During that visit at the deanery, when the heir of the Eustaces was being born, Lucy was undergoing a sort of probation for the Fawn establishment. The proposed engagement with Lady Fawn was thought to be a great thing for her. Lady Fawn was known as a miracle of Virtue, Benevolence, and Persistency. Every good quality she possessed was so marked as to be worthy of being expressed with a capital. But her virtues were of that extraordinary high character that there was no weakness in them; no getting over them; no perverting them with follies, or even exaggerations. When she heard of the excellencies of Miss Morris from the dean’s wife, and then, after minutest investigation, learned the exact qualities of the young lady, she expressed herself willing to take Lucy into her house on special conditions. She must be able to teach music up to a certain point.
“Then it’s all over,” said Lucy to the dean with her pretty smile — that smile which caused all the old and middle-aged men to fall in love with her.
“It’s not over at all,” said the dean. “You’ve got four months. Our organist is about as good a teacher as there is in England. You are clever and quick, and he shall teach you.”
So Lucy went to Bobsborough and was afterwards accepted by Lady Fawn.
While she was at the deanery there sprung up a renewed friendship between her and Lizzie. It was indeed chiefly a one-sided friendship; for Lucy, who was quick and unconsciously capable of reading that book to which we alluded in a previous chapter, was somewhat afraid of the rich widow. And when Lizzie talked to her of their old childish days, and quoted poetry, and spoke of things romantic — as she was much given to do — Lucy felt that the metal did not ring true. And then Lizzie had an ugly habit of abusing all her other friends behind their backs. Now Lucy did not like to hear the Greystocks abused, and would say so. “That’s all very well, you little minx,” Lizzie would say playfully, “but you know they are all asses.” Lucy by no means thought that the Greystocks were asses, and was very strongly of opinion that one of them was as far removed from being an ass as any human being she had ever known. This one was Frank Greystock the barrister. Of Frank Greystock some special — but, let it be hoped, very short — description must be given by and by. For the present it will be sufficient to declare that, during that short Easter holiday which he spent at his father’s house in Bobsborough, he found Lucy Morris to be a most agreeable companion.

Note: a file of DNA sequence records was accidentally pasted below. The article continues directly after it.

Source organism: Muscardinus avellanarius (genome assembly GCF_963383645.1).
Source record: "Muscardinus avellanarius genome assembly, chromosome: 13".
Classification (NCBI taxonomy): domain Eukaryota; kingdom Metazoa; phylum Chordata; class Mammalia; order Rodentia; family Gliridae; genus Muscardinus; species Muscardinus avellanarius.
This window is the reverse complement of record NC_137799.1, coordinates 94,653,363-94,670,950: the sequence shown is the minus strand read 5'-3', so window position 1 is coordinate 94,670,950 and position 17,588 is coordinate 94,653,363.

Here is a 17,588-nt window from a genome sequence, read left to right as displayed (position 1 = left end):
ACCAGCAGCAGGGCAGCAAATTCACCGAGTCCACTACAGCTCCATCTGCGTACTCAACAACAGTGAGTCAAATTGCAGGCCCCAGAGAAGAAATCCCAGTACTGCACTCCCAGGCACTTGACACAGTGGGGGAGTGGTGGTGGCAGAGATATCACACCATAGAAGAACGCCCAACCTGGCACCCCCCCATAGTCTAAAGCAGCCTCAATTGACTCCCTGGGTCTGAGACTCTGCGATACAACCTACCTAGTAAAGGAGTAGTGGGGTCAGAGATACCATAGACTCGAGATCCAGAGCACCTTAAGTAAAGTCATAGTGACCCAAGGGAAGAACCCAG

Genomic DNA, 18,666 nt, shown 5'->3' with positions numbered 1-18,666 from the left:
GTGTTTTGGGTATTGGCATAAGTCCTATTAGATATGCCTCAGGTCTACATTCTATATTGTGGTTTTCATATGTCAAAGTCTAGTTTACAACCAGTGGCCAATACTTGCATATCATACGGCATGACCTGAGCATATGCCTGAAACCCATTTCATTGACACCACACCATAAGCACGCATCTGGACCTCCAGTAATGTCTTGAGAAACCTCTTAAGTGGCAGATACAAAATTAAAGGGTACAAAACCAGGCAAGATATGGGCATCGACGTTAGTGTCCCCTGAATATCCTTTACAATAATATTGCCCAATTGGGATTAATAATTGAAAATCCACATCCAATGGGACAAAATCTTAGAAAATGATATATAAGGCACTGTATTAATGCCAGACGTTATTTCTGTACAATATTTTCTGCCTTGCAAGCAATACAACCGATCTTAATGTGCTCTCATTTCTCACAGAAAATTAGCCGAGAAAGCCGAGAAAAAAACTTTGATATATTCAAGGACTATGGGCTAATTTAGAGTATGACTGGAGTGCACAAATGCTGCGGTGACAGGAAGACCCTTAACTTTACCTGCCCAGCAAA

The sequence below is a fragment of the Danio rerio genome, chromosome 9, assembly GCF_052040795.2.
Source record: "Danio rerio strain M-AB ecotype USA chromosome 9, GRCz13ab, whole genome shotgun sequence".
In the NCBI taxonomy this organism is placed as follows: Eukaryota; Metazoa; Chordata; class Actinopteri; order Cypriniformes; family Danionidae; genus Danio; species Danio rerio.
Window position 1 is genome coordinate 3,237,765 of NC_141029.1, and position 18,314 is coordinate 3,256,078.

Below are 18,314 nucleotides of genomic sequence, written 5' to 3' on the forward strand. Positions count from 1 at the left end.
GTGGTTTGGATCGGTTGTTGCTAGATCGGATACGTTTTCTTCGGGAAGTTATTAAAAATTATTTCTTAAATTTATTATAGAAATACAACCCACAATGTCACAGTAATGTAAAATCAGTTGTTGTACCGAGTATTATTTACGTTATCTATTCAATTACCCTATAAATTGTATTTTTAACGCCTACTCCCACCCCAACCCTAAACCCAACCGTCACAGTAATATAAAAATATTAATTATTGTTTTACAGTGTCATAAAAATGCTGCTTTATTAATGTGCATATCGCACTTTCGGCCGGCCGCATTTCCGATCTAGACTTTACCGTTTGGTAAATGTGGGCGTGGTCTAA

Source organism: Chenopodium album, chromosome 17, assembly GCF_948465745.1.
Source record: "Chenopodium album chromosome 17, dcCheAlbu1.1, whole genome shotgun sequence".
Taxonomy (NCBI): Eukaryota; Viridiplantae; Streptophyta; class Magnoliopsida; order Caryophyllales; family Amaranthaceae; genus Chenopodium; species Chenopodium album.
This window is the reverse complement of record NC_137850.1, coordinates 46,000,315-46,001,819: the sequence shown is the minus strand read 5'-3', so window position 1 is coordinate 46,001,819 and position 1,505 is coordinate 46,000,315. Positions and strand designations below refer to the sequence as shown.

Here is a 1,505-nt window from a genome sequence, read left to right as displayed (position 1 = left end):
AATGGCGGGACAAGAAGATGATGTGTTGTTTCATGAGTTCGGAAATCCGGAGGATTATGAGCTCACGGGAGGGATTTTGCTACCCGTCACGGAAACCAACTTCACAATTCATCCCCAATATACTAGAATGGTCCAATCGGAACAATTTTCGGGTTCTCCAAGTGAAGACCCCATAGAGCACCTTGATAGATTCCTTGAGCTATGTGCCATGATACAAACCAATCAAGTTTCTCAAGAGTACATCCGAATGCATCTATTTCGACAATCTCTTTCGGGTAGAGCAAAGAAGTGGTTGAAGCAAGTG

“Remember her position,” said Mrs. Dean to her son.
“Her position! Well, and what is her position, mother?”